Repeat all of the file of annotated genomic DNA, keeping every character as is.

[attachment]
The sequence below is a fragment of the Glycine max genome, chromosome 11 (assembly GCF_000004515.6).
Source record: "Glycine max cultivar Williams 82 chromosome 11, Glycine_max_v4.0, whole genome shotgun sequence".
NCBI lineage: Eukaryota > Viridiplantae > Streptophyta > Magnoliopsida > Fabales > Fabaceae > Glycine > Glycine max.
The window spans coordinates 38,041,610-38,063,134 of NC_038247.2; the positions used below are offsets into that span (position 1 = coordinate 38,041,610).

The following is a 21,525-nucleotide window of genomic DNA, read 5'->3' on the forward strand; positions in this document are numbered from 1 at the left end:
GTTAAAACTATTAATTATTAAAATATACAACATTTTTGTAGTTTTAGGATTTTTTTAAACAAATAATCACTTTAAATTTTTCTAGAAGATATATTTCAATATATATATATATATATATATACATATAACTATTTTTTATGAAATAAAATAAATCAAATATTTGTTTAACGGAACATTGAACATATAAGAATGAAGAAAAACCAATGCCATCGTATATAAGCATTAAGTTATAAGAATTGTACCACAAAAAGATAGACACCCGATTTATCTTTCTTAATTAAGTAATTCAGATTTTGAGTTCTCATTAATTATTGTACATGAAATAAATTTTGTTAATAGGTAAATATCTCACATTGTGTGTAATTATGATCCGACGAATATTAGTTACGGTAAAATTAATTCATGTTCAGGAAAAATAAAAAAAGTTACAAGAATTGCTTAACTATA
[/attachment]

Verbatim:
The sequence below is a fragment of the Glycine max genome, chromosome 11 (assembly GCF_000004515.6).
Source record: "Glycine max cultivar Williams 82 chromosome 11, Glycine_max_v4.0, whole genome shotgun sequence".
NCBI lineage: Eukaryota > Viridiplantae > Streptophyta > Magnoliopsida > Fabales > Fabaceae > Glycine > Glycine max.
The window spans coordinates 38,041,610-38,063,134 of NC_038247.2; the positions used below are offsets into that span (position 1 = coordinate 38,041,610).

The following is a 21,525-nucleotide window of genomic DNA, read 5'->3' on the forward strand; positions in this document are numbered from 1 at the left end:
GTTAAAACTATTAATTATTAAAATATACAACATTTTTGTAGTTTTAGGATTTTTTTAAACAAATAATCACTTTAAATTTTTCTAGAAGATATATTTCAATATATATATATATATATATATACATATAACTATTTTTTATGAAATAAAATAAATCAAATATTTGTTTAACGGAACATTGAACATATAAGAATGAAGAAAAACCAATGCCATCGTATATAAGCATTAAGTTATAAGAATTGTACCACAAAAAGATAGACACCCGATTTATCTTTCTTAATTAAGTAATTCAGATTTTGAGTTCTCATTAATTATTGTACATGAAATAAATTTTGTTAATAGGTAAATATCTCACATTGTGTGTAATTATGATCCGACGAATATTAGTTACGGTAAAATTAATTCATGTTCAGGAAAAATAAAAAAAGTTACAAGAATTGCTTAACTATA